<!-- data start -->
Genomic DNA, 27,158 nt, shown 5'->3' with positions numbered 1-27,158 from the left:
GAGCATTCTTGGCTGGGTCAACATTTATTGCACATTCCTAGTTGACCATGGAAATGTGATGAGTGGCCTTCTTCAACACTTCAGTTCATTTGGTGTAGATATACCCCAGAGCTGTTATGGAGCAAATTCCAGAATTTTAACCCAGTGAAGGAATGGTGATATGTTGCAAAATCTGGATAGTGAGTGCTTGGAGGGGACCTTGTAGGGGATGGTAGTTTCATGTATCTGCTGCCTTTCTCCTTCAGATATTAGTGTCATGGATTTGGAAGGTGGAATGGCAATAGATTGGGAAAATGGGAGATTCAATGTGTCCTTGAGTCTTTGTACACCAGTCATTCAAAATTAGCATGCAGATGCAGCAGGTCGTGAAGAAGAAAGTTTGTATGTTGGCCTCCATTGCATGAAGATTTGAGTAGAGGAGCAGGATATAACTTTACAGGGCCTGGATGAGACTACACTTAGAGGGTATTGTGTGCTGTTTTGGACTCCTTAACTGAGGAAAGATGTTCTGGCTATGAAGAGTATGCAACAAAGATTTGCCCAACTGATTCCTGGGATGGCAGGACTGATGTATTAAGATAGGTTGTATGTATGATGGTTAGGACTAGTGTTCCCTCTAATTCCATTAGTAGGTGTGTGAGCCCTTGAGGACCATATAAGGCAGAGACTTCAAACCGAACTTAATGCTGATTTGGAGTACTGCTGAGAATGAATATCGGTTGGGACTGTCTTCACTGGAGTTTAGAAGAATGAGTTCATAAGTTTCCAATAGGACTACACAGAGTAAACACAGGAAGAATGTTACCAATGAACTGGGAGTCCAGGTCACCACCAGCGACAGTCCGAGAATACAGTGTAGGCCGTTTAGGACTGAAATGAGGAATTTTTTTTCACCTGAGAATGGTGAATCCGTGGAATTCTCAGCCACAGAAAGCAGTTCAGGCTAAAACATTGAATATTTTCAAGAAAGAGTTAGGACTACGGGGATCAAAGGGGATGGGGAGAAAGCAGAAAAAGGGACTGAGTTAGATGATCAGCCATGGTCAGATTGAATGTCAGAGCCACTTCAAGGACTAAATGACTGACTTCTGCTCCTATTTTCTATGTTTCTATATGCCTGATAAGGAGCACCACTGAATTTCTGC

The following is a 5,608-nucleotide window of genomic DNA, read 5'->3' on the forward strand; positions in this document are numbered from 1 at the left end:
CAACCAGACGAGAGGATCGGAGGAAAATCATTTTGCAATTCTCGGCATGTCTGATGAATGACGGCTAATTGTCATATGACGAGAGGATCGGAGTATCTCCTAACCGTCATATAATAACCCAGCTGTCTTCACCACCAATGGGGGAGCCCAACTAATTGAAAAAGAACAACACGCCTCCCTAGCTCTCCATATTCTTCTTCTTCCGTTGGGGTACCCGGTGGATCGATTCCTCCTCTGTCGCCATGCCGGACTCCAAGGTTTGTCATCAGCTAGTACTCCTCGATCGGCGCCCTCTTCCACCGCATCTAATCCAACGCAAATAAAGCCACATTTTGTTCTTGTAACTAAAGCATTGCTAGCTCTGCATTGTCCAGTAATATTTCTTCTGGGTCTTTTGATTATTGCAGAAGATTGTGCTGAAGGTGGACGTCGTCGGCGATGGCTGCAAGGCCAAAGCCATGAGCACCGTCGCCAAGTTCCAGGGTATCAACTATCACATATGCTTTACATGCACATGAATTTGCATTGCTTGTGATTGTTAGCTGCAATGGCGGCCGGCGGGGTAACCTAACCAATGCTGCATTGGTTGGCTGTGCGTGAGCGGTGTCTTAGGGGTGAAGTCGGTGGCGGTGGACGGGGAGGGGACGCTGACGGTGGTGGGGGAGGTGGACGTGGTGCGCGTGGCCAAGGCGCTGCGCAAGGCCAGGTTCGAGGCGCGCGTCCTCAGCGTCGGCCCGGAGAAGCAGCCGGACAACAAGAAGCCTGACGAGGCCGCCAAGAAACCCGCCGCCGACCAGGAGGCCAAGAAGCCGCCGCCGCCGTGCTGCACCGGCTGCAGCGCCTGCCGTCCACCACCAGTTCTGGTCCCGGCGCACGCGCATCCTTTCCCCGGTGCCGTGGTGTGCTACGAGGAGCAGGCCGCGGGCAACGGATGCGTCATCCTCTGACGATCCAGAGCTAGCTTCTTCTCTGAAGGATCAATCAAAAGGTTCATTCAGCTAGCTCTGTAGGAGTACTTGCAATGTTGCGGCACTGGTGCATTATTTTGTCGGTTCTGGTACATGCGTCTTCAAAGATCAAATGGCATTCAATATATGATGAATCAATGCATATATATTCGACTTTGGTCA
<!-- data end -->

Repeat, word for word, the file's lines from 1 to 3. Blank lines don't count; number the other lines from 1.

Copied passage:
Genomic DNA, 27,158 nt, shown 5'->3' with positions numbered 1-27,158 from the left:
GAGCATTCTTGGCTGGGTCAACATTTATTGCACATTCCTAGTTGACCATGGAAATGTGATGAGTGGCCTTCTTCAACACTTCAGTTCATTTGGTGTAGATATACCCCAGAGCTGTTATGGAGCAAATTCCAGAATTTTAACCCAGTGAAGGAATGGTGATATGTTGCAAAATCTGGATAGTGAGTGCTTGGAGGGGACCTTGTAGGGGATGGTAGTTTCATGTATCTGCTGCCTTTCTCCTTCAGATATTAGTGTCATGGATTTGGAAGGTGGAATGGCAATAGATTGGGAAAATGGGAGATTCAATGTGTCCTTGAGTCTTTGTACACCAGTCATTCAAAATTAGCATGCAGATGCAGCAGGTCGTGAAGAAGAAAGTTTGTATGTTGGCCTCCATTGCATGAAGATTTGAGTAGAGGAGCAGGATATAACTTTACAGGGCCTGGATGAGACTACACTTAGAGGGTATTGTGTGCTGTTTTGGACTCCTTAACTGAGGAAAGATGTTCTGGCTATGAAGAGTATGCAACAAAGATTTGCCCAACTGATTCCTGGGATGGCAGGACTGATGTATTAAGATAGGTTGTATGTATGATGGTTAGGACTAGTGTTCCCTCTAATTCCATTAGTAGGTGTGTGAGCCCTTGAGGACCATATAAGGCAGAGACTTCAAACCGAACTTAATGCTGATTTGGAGTACTGCTGAGAATGAATATCGGTTGGGACTGTCTTCACTGGAGTTTAGAAGAATGAGTTCATAAGTTTCCAATAGGACTACACAGAGTAAACACAGGAAGAATGTTACCAATGAACTGGGAGTCCAGGTCACCACCAGCGACAGTCCGAGAATACAGTGTAGGCCGTTTAGGACTGAAATGAGGAATTTTTTTTCACCTGAGAATGGTGAATCCGTGGAATTCTCAGCCACAGAAAGCAGTTCAGGCTAAAACATTGAATATTTTCAAGAAAGAGTTAGGACTACGGGGATCAAAGGGGATGGGGAGAAAGCAGAAAAAGGGACTGAGTTAGATGATCAGCCATGGTCAGATTGAATGTCAGAGCCACTTCAAGGACTAAATGACTGACTTCTGCTCCTATTTTCTATGTTTCTATATGCCTGATAAGGAGCACCACTGAATTTCTGC

The following is a 5,608-nucleotide window of genomic DNA, read 5'->3' on the forward strand; positions in this document are numbered from 1 at the left end: